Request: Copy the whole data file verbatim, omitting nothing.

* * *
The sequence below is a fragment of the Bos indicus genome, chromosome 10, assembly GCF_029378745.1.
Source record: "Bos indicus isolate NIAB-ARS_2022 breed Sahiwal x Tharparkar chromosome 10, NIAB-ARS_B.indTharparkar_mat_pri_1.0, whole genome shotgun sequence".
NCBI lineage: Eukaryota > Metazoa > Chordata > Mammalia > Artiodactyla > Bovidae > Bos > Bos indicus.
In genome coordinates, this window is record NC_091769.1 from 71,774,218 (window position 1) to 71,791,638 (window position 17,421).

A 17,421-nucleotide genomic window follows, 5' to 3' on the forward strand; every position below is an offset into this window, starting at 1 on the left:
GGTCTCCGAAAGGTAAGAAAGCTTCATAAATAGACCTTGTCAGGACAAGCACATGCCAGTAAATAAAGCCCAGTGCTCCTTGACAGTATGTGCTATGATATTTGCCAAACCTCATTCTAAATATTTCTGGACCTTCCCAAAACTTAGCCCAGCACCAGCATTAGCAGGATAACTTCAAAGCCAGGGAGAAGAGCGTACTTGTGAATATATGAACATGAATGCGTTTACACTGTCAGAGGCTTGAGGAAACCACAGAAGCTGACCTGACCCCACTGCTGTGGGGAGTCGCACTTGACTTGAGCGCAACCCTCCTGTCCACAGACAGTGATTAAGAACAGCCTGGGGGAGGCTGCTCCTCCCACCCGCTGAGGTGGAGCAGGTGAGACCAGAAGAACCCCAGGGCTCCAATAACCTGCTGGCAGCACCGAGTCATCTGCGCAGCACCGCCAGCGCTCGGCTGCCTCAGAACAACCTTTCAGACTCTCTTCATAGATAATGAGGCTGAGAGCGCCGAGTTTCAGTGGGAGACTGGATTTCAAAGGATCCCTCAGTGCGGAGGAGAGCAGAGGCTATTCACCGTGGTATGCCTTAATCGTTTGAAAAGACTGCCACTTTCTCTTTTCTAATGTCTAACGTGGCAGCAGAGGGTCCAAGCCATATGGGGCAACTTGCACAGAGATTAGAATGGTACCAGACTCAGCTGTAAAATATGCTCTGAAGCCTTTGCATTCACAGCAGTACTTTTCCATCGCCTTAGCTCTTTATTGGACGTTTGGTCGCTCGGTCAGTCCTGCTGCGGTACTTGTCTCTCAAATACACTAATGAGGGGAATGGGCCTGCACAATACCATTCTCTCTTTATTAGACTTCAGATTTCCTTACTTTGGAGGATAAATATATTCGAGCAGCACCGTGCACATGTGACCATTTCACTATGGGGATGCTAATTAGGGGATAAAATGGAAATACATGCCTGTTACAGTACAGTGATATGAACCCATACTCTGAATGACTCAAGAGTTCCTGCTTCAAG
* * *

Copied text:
The sequence below is a fragment of the Bos indicus genome, chromosome 10, assembly GCF_029378745.1.
Source record: "Bos indicus isolate NIAB-ARS_2022 breed Sahiwal x Tharparkar chromosome 10, NIAB-ARS_B.indTharparkar_mat_pri_1.0, whole genome shotgun sequence".
NCBI lineage: Eukaryota > Metazoa > Chordata > Mammalia > Artiodactyla > Bovidae > Bos > Bos indicus.
In genome coordinates, this window is record NC_091769.1 from 71,774,218 (window position 1) to 71,791,638 (window position 17,421).

A 17,421-nucleotide genomic window follows, 5' to 3' on the forward strand; every position below is an offset into this window, starting at 1 on the left:
GGTCTCCGAAAGGTAAGAAAGCTTCATAAATAGACCTTGTCAGGACAAGCACATGCCAGTAAATAAAGCCCAGTGCTCCTTGACAGTATGTGCTATGATATTTGCCAAACCTCATTCTAAATATTTCTGGACCTTCCCAAAACTTAGCCCAGCACCAGCATTAGCAGGATAACTTCAAAGCCAGGGAGAAGAGCGTACTTGTGAATATATGAACATGAATGCGTTTACACTGTCAGAGGCTTGAGGAAACCACAGAAGCTGACCTGACCCCACTGCTGTGGGGAGTCGCACTTGACTTGAGCGCAACCCTCCTGTCCACAGACAGTGATTAAGAACAGCCTGGGGGAGGCTGCTCCTCCCACCCGCTGAGGTGGAGCAGGTGAGACCAGAAGAACCCCAGGGCTCCAATAACCTGCTGGCAGCACCGAGTCATCTGCGCAGCACCGCCAGCGCTCGGCTGCCTCAGAACAACCTTTCAGACTCTCTTCATAGATAATGAGGCTGAGAGCGCCGAGTTTCAGTGGGAGACTGGATTTCAAAGGATCCCTCAGTGCGGAGGAGAGCAGAGGCTATTCACCGTGGTATGCCTTAATCGTTTGAAAAGACTGCCACTTTCTCTTTTCTAATGTCTAACGTGGCAGCAGAGGGTCCAAGCCATATGGGGCAACTTGCACAGAGATTAGAATGGTACCAGACTCAGCTGTAAAATATGCTCTGAAGCCTTTGCATTCACAGCAGTACTTTTCCATCGCCTTAGCTCTTTATTGGACGTTTGGTCGCTCGGTCAGTCCTGCTGCGGTACTTGTCTCTCAAATACACTAATGAGGGGAATGGGCCTGCACAATACCATTCTCTCTTTATTAGACTTCAGATTTCCTTACTTTGGAGGATAAATATATTCGAGCAGCACCGTGCACATGTGACCATTTCACTATGGGGATGCTAATTAGGGGATAAAATGGAAATACATGCCTGTTACAGTACAGTGATATGAACCCATACTCTGAATGACTCAAGAGTTCCTGCTTCAAG